When it comes to social networks, Twitter is as noisy as it gets. You’d think the 140-character limitation would make it quiter, but in reality, it’s pretty much the opposite. This makes Twitter a hard bird to crack when it comes to keeping up with updates. You either don’t follow a lot of people, and stay on the sidelines of the community, or follow all the people in your field, and suffer the consequences.
If you feel overwhelmed with things you don’t care about, there are several simple solutions. You can, of course, unfollow the friend who keeps talking about football, and unfollow the colleague who keeps becoming the Mayor of his office, but by doing that you might be hurting someone’s feeling, or just losing touch with someone who’s actually interesting some of the time. Another option is to create Twitter lists, and keep an eye on users or subjects that really interest you, but this doesn’t mean you won’t find yourself reading tweets you simply don’t care about.
When these options are not good enough, there’s a third option: filters. Unfortunately, these filters depend on Twitter’s API, which keeps changing, and are also not liked by Twitter in general. Many such services that used to exist are now defunct, and finding some that actually work turned out to be quite a challenge. But worry not, here at MakeUseOf we’re always up for a challenge, and I’ve managed to find several ways for you to filter out annoying or just unnecessary updates.
TweetDeck (& Other Clients)
Many Twitter clients offer the ability to filter out keywords, phrases, users and/or sources. I will focus on TweetDeck for the purpose of this post, but other clients such as Destroy Twitter, Hibari and Tweetings also offer this feature.
To create a filter on TweetDeck, click on the cog icon and access the Settings. From here, choose Global Filters, and set the filters of your choice. On TweetDeck, you can filter out keywords, phrases, users and sources. Note that these filters are global, and will apply to all the users you’re managing through TweetDeck.
This option exists only in TweetDeck’s desktop client, and not on the Chrome app.
Filttr is more than a Twitter filter, it’s a Web Twitter client in itself. Aside from the usual tweet-retweet options, Filttr also offers powerful filters that can help you keep your Twitter stream in line and get only the updates you really care about. This can be done by using several features. The simplest one is called “Keyphrases”, and lets you create a blacklist and whitelist of keywords, users, etc. You can also control what happens if the whitelist and blacklist contradict each other.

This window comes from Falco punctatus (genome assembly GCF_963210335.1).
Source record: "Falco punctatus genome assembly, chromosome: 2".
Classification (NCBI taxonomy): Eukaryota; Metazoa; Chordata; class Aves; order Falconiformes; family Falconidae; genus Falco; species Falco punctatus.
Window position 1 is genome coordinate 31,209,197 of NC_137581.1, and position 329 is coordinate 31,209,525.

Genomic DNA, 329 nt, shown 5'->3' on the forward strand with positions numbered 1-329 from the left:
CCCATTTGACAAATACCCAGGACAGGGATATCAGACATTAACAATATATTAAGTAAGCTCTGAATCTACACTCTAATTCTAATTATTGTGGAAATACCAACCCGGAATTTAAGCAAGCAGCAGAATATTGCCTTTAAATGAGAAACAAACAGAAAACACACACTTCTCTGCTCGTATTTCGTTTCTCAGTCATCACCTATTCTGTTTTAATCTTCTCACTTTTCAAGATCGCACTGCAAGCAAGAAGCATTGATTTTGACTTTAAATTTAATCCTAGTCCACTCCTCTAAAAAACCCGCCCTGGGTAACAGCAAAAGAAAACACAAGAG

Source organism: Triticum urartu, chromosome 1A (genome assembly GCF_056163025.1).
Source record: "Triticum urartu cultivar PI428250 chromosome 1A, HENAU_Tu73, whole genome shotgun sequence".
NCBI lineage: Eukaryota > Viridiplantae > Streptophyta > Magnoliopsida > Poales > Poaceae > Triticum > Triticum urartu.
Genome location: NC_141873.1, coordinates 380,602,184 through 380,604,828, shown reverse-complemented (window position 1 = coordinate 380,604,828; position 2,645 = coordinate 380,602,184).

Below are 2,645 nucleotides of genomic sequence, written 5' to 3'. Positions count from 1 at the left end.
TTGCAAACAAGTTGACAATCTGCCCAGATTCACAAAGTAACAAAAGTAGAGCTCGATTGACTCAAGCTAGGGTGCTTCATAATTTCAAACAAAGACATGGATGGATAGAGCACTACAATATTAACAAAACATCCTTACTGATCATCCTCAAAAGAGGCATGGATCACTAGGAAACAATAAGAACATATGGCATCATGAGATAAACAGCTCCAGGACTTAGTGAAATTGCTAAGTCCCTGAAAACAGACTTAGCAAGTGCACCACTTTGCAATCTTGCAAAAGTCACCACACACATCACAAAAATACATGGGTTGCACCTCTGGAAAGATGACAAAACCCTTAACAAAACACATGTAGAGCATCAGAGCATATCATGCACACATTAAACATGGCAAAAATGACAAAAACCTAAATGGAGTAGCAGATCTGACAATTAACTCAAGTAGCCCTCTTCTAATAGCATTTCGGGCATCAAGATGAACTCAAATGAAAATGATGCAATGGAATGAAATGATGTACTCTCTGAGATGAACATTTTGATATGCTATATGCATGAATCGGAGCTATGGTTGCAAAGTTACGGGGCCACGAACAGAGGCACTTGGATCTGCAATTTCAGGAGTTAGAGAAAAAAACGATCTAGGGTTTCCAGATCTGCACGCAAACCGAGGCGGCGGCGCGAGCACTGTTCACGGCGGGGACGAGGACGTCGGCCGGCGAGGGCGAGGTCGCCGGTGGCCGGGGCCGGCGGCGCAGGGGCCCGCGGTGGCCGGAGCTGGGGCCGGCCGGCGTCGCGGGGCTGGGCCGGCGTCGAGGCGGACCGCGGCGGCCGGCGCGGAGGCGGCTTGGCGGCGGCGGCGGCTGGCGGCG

This is only the beginning of what Flitter has to offer, however. From the Settings menu, you can also created aliases, which include users, search terms or both, and can help you get updates that match to the criteria you set. You can also set priorities to each and every one of the people you follow, to determine which ones you care more about, without entirely giving up on others.
Filttr is a brilliant way to take charge of your Twitter stream, if you can get used to its quirky color scheme and interface. It even has a mobile interface, if you need one.
Open Tweet Filter [Chrome]
If you’d rather use Twitter’s regular Web interface, you can opt for a Chrome extension. Open Tweet Filter adds a filtering feature to the usual Twitter interface, and lets you filter out any keyword, hashtag or username you wish. To set your filters, go to twitter.com and click on the cog icon. You’ll see that a new “Filters” option has been added. This where you can set your new filters.
If you choose to receive reports on filtered tweets, you’ll find them on the left side of the interface, right under your profile summary. There’s no easy way to see which tweets have been filtered, but you can always disable the filter to get your tweets back. Easy and simple.
Slipstream is yet another Chrome extension with filtering abilities, which you can use to hide tweets from certain users or subjects, from some or all of your timelines. Like Open Tweet Filter, Slipstream works on Twitter’s regular Web interface. There are two ways to use Slipstream: you can create filters using the Slipstream menu on the left side of your interface, or click “hide” on tweets you don’t want to see to create an automatic (yet editable) filter.
You can also create sophisticated filters by combining users with keywords. For example, you can decide to hide tweets by certain users, only when they tweet about subjects you don’t like. This is very useful if you have friends who tend to tweet about boring things, but still tweet some things you don’t want to miss.
The bottom line of all this is that you don’t have to put up with things you don’t want to read. Twitter is a bustling social network with lots of traffic, and taming this traffic somewhat can really help you stay updated on the truly important stuff.
What do you think about filtering tweets? Is it better to unfollow people and be done with it? Do you know of other tools for filtering out annoying tweets?
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